The incident started when Temple allegedly would not allow a vehicle to pass him eastbound on State Road 80. Both vehicles stopped and Temple allegedly pointed a pistol at the other man and told him not to get out of the car. Temple left and went home.
Sheriff Ronnie Lee gave the "all clear" to the Laurel Oaks neighborhood surrounding 4502 Springview Circle about 6 p.m. as the situation defused after Temple was taken into custody and charged with aggravated battery with a deadly weapon. Temple has had a prior arrest for domestic violence, although charges were dropped by the State Attorney's Office.
Thursday, September 11, 2008
In The Truth About Cheating, M. Gary Neuman explores why men stray and what you can do to prevent it. He says 1 in 3 men cheat on their women.
Between now and 10 p.m. Friday, September 12, 2008, you can download a free copy of this book from Oprah Winfrey's webpage.
LABELLE, FL. -- The Florida Department of Highway Safety and Motor Vehicles is announcing changes that will impact Florida drivers and Department customers beginning Oct. 1, 2008. One of the principal changes will be the identification required for driver licenses. Details are as follows:
- Customers must present proof of social security number (for example, social security card or any of the following documents showing your social security number: tax return, W-2 form, property tax statement, pay check, DD-214, school record).
- All passports, permanent resident cards and employment authorization cards presented as proof of identification or legal presence must be valid. Expired documents will not be accepted.
- The department will no longer accept driver licenses or identification cards issued by other states as primary identification.
- A person will be allowed to elect the school option to avoid points five times in a 10-year period instead of five times in a lifetime.
- Commercial Driver License holders who receive a Driving Under the Influence conviction on or after Oct. 1, 2008, even while driving a personal vehicle, will be disqualified from operating a commercial motor vehicle for one year for the first offense, and permanently disqualified for the second offense. These penalties are based on convictions dates and not offense dates.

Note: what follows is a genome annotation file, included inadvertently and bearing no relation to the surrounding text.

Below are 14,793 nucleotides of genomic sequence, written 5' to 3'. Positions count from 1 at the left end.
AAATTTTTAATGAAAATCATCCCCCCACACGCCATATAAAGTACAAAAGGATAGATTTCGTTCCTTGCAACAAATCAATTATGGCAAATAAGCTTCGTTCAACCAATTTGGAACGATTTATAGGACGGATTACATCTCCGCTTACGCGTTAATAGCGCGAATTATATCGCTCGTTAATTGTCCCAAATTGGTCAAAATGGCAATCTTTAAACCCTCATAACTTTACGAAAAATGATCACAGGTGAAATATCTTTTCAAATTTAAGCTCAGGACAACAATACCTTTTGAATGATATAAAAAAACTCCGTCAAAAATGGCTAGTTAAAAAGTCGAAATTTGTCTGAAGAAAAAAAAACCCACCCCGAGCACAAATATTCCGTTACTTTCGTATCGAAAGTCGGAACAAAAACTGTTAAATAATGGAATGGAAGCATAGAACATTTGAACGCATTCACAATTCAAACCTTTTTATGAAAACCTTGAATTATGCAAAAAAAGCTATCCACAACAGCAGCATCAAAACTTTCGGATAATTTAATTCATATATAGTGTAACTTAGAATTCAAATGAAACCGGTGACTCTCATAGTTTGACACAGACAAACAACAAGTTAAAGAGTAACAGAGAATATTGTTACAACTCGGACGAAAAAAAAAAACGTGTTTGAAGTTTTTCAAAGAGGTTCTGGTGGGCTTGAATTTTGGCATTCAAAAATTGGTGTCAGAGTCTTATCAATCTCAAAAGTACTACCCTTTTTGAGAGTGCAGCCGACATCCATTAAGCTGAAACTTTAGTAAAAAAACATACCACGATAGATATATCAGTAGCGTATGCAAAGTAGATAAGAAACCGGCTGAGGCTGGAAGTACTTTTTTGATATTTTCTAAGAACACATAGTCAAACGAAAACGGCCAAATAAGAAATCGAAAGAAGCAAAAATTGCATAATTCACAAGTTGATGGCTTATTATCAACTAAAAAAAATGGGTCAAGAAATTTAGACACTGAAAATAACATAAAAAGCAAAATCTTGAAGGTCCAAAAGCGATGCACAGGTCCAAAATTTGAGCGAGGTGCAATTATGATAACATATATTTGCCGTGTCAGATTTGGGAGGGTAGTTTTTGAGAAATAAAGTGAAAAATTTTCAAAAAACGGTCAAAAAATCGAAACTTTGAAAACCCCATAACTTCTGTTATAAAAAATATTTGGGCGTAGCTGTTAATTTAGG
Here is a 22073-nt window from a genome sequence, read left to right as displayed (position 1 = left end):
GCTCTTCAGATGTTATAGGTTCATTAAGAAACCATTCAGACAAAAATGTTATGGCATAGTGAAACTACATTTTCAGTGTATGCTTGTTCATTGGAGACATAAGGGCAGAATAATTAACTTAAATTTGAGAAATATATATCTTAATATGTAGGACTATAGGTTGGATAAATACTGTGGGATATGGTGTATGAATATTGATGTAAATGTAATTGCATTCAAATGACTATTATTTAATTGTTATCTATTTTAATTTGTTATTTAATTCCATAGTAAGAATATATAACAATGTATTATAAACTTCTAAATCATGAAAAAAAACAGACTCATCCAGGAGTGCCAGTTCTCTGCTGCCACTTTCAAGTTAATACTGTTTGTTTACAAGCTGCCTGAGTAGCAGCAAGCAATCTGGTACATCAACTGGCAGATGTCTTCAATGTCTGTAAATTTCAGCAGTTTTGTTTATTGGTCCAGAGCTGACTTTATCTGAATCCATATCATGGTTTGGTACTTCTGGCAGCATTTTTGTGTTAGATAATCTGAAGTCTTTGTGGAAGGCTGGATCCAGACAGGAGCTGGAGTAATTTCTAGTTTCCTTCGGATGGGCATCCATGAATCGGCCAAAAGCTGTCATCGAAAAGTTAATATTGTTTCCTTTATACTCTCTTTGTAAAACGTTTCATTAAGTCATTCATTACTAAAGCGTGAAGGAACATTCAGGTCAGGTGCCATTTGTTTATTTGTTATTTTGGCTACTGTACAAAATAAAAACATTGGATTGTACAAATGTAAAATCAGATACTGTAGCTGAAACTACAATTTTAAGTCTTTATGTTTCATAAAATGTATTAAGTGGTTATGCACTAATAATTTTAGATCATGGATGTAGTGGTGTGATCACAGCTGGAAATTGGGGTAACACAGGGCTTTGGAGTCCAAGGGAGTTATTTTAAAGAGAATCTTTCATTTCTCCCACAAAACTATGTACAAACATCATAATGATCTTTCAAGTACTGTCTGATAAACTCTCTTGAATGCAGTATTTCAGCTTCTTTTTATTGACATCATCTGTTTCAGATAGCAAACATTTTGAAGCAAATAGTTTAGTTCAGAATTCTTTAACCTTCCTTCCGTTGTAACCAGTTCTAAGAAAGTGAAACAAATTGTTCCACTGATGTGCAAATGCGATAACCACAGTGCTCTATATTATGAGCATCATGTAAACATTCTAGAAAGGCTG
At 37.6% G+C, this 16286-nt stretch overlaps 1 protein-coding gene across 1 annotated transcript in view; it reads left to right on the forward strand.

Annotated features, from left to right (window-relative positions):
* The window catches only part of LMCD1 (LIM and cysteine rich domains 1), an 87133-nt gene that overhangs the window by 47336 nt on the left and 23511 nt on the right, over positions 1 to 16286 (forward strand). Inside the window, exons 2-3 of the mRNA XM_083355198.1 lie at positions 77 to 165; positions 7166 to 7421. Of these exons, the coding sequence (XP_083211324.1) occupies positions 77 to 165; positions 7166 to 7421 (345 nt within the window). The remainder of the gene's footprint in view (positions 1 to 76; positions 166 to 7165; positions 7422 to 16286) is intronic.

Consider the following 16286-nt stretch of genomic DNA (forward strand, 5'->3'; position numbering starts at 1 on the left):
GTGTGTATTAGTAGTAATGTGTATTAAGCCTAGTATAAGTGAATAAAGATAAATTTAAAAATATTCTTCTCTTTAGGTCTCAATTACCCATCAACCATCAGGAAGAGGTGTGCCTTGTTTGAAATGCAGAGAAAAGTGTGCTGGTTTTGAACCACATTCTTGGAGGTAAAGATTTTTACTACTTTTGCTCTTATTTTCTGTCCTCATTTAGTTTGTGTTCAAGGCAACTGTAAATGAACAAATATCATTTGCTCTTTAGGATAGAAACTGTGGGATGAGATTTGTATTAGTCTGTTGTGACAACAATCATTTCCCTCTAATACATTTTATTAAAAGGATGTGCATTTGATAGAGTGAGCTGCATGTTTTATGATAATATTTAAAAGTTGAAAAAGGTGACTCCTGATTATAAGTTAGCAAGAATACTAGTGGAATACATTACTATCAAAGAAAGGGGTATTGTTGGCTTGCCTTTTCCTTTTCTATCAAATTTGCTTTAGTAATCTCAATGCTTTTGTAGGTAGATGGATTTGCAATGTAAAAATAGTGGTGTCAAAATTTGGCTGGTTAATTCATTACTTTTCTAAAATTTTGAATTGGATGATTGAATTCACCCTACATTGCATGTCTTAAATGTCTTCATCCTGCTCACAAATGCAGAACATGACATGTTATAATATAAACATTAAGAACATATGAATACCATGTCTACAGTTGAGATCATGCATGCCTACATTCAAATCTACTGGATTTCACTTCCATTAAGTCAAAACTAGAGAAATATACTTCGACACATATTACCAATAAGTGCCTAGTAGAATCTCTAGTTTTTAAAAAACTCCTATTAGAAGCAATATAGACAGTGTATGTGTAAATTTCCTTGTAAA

In addition to identification requirements, license fees and the length of time for which certain identification cards and motor vehicle licenses are valid are changing.
- Florida Class E driver licenses will be valid for eight years except for customers 80 and older.
- Commercial Driver Licenses for Class A, B, or C driver licenses will be valid for eight years except for customers 80 and older. Licenses with a hazardous materials endorsement will be valid for four years.
- All licenses for customers 80 and older will be valid for six years.
- Identification cards for children five through 14 years of age will be valid for four years. Identification cards for customers 15 and older will be valid for eight years.
Fee Changes: Originals Renewals
- Class E $27 $20
- CDL: $67 $67
- ID Cards: $10 $10
- Replacement Class E $10 Not applicable
- All Endorsements $7 $7
Wednesday, September 10, 2008
LABELLE, FL. -- McDonald's owners are made, not born into the business. Steve Nisbet, Jr., who says he has "ketchup in his veins", just completed the demanding McDonald's Ownership Training program that qualifies him as an owner-operator. He joins his mother Debra and CEO father Steve, Sr. as a partner in Nisbet Enterprises, owner of the McDonald's restaurants in Belle Glade, LaBelle and Clewiston.